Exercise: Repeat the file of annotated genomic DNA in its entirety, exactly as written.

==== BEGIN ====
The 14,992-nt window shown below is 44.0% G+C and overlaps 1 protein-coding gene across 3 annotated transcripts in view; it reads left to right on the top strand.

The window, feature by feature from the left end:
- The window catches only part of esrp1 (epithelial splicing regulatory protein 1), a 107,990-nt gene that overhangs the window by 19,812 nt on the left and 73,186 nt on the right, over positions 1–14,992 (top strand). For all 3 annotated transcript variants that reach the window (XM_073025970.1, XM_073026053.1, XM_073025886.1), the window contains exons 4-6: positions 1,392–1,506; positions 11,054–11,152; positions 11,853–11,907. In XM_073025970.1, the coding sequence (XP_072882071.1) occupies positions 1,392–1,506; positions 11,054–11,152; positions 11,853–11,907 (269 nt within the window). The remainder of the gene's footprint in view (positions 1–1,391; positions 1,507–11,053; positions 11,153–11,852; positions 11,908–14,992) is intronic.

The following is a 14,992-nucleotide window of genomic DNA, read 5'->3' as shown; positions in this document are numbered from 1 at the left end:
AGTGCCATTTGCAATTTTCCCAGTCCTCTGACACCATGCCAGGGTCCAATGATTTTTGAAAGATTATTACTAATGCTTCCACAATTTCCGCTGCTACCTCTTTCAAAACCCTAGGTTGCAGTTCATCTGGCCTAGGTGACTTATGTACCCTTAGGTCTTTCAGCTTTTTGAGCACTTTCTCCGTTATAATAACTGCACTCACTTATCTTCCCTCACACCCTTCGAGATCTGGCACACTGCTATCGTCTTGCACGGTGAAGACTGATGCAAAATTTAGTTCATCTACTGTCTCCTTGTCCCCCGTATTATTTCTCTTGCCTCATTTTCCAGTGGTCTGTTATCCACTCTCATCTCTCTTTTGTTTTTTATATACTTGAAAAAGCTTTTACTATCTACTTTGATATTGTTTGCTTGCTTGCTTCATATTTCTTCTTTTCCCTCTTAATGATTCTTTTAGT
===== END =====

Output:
The 14,992-nt window shown below is 44.0% G+C and overlaps 1 protein-coding gene across 3 annotated transcripts in view; it reads left to right on the top strand.

The window, feature by feature from the left end:
- The window catches only part of esrp1 (epithelial splicing regulatory protein 1), a 107,990-nt gene that overhangs the window by 19,812 nt on the left and 73,186 nt on the right, over positions 1–14,992 (top strand). For all 3 annotated transcript variants that reach the window (XM_073025970.1, XM_073026053.1, XM_073025886.1), the window contains exons 4-6: positions 1,392–1,506; positions 11,054–11,152; positions 11,853–11,907. In XM_073025970.1, the coding sequence (XP_072882071.1) occupies positions 1,392–1,506; positions 11,054–11,152; positions 11,853–11,907 (269 nt within the window). The remainder of the gene's footprint in view (positions 1–1,391; positions 1,507–11,053; positions 11,153–11,852; positions 11,908–14,992) is intronic.

The following is a 14,992-nucleotide window of genomic DNA, read 5'->3' as shown; positions in this document are numbered from 1 at the left end:
AGTGCCATTTGCAATTTTCCCAGTCCTCTGACACCATGCCAGGGTCCAATGATTTTTGAAAGATTATTACTAATGCTTCCACAATTTCCGCTGCTACCTCTTTCAAAACCCTAGGTTGCAGTTCATCTGGCCTAGGTGACTTATGTACCCTTAGGTCTTTCAGCTTTTTGAGCACTTTCTCCGTTATAATAACTGCACTCACTTATCTTCCCTCACACCCTTCGAGATCTGGCACACTGCTATCGTCTTGCACGGTGAAGACTGATGCAAAATTTAGTTCATCTACTGTCTCCTTGTCCCCCGTATTATTTCTCTTGCCTCATTTTCCAGTGGTCTGTTATCCACTCTCATCTCTCTTTTGTTTTTTATATACTTGAAAAAGCTTTTACTATCTACTTTGATATTGTTTGCTTGCTTGCTTCATATTTCTTCTTTTCCCTCTTAATGATTCTTTTAGT